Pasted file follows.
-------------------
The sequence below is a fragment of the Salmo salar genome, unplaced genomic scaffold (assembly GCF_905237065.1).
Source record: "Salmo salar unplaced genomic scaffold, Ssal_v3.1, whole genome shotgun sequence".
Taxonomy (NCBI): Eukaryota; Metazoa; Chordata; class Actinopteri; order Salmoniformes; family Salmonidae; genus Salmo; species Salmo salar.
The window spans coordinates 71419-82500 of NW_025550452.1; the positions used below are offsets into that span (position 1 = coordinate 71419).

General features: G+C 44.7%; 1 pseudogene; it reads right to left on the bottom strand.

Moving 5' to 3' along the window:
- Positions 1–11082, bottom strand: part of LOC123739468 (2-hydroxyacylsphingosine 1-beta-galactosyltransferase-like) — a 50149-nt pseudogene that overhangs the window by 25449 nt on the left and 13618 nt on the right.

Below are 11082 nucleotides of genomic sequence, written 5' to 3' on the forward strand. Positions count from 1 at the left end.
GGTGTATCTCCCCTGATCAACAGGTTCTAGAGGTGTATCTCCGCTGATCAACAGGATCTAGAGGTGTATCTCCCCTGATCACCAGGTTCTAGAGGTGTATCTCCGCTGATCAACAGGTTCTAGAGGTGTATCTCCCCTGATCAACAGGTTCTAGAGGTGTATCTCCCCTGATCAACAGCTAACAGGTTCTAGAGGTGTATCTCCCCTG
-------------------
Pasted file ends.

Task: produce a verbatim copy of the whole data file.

The sequence below is a fragment of the Salmo salar genome, unplaced genomic scaffold (assembly GCF_905237065.1).
Source record: "Salmo salar unplaced genomic scaffold, Ssal_v3.1, whole genome shotgun sequence".
Taxonomy (NCBI): Eukaryota; Metazoa; Chordata; class Actinopteri; order Salmoniformes; family Salmonidae; genus Salmo; species Salmo salar.
The window spans coordinates 71419-82500 of NW_025550452.1; the positions used below are offsets into that span (position 1 = coordinate 71419).

General features: G+C 44.7%; 1 pseudogene; it reads right to left on the bottom strand.

Moving 5' to 3' along the window:
- Positions 1–11082, bottom strand: part of LOC123739468 (2-hydroxyacylsphingosine 1-beta-galactosyltransferase-like) — a 50149-nt pseudogene that overhangs the window by 25449 nt on the left and 13618 nt on the right.

Below are 11082 nucleotides of genomic sequence, written 5' to 3' on the forward strand. Positions count from 1 at the left end.
GGTGTATCTCCCCTGATCAACAGGTTCTAGAGGTGTATCTCCGCTGATCAACAGGATCTAGAGGTGTATCTCCCCTGATCACCAGGTTCTAGAGGTGTATCTCCGCTGATCAACAGGTTCTAGAGGTGTATCTCCCCTGATCAACAGGTTCTAGAGGTGTATCTCCCCTGATCAACAGCTAACAGGTTCTAGAGGTGTATCTCCCCTG